Visa International has taken steps to measure its smart card security against a widely recognized international benchmark.

The bank card association last week published a Smart Card Protection Profile, which delineates the technology's security vulnerabilities and steps that can be taken to counteract them.

A protection profile is an element in winning certification under the Common Criteria for Information Technology Security Evaluation. Visa posted its document for comment at the www.visa.com Internet site and is encouraging the entire chip card industry to go the Common Criteria route.

Certifications under Common Criteria and a similar program called Information Technology Security Evaluation Criteria, or ITSEC, are increasingly being sought by smart card, cryptographic system, and other data protection vendors as neutral endorsements of their products' effectiveness.

Vendors will be able to take the Visa protection profile's description of smart card security requirements and show the ways their own systems measure up. Those "security targets" would be submitted to independent, government-authorized laboratories.

Products that pass rigorous lab testing are assigned to categories- Evaluation Assurance Levels, as defined by the Common Criteria-ranging from EAL1 through EAL7, with the highest number denoting the most structured and airtight procedures.

Mondex International Ltd., the chip card venture begun in the early 1990s by National Westminster Bank of London and now controlled by MasterCard International Inc., is pursuing ITSEC E6, the highest level of assurance under that older methodology.

Outside the card industry, Microsoft Corp. said April 28 that its Windows NT 4.0 technology received an ITSEC E3 certification from a United Kingdom agency. NT's next version, Windows 2000, is to be submitted under Common Criteria, Microsoft said.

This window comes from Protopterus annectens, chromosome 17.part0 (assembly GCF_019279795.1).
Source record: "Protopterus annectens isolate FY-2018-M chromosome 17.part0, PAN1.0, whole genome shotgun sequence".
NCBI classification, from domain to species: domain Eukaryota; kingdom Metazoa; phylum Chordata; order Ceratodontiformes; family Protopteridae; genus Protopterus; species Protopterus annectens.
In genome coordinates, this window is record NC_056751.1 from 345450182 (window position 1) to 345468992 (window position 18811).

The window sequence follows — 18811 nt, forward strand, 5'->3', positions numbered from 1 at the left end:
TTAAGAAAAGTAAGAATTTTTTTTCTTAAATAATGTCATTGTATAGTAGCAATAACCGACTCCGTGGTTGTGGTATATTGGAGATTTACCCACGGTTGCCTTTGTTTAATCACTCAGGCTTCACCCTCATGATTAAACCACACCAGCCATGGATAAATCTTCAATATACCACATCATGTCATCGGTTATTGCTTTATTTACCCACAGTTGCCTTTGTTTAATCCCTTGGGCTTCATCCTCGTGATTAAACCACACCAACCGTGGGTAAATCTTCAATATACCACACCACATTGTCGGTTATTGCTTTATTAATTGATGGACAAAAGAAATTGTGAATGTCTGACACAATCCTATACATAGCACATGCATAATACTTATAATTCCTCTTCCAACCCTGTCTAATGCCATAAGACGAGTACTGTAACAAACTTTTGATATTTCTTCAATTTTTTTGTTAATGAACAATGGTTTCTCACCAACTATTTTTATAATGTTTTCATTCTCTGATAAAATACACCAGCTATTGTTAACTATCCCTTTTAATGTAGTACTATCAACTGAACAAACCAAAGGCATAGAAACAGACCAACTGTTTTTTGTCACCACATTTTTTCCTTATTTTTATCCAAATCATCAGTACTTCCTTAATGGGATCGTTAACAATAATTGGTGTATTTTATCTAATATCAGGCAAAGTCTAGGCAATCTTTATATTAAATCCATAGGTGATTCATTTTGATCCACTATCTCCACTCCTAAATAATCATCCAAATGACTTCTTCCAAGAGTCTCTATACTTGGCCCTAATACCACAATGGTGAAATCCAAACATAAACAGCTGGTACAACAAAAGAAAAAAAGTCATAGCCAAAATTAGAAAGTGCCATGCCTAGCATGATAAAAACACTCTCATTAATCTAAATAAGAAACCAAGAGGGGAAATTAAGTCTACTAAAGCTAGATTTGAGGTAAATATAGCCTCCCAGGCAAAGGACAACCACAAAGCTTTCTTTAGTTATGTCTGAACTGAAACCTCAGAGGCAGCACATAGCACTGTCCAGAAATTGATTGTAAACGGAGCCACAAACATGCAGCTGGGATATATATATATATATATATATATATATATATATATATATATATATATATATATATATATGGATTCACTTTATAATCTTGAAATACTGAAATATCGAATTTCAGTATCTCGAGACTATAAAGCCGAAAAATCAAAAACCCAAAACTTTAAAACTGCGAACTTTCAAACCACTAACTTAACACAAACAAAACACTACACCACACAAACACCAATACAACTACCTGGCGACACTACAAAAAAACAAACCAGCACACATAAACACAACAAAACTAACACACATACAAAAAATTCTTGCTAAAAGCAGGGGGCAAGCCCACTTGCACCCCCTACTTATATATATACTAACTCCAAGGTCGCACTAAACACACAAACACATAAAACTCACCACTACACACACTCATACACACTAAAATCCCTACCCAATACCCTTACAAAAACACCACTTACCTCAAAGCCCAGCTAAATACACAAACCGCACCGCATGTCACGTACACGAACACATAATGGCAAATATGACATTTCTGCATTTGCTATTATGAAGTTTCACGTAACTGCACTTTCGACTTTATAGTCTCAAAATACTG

Common Criteria, derived in part from ITSEC, is becoming a standard, classified as ISO 15408 by the International Organization for Standardization. Visa said that by next year this standard will provide a basis for all smart card security evaluations.

Lance Johnson, senior vice president of risk management at San Francisco-based Visa International, said its protection profile "is the culmination of everything we have learned" on every application and function relating to smart cards.

Visa, Mondex, and others dealing with electronic forms of money and highly valued information commodities have commissioned laboratories and consultants to perform sophisticated analyses and attacks, and to help build safeguards against observed threats.

The resulting protection profile "adds to the significant knowledge already demonstrated by the vendor community, and clearly specifies the threats smart cards face," Mr. Johnson said. "It provides vendors with a statement of security requirements and ensures, through validation by independent certified labs, that card security continues to meet our stringent, high standards."

Visa is offering its documentation as a basis for multiple-application cards, which carry services provided by companies in more than one industry, as well as for the more straightforward electronic purse or stored-value programs that proliferated in the early days of smart cards.

Mr. Johnson pointed out that another Visa standardization proposal, the Common Electronic Purse Specifications, has won widespread support. "The Visa Smart Card Protection Profile will allow CEPS issuers to systematically compare the security of products built to those specifications," he said.

He pledged that Visa will "continue to work with vendors to ensure that their efforts complement our own."

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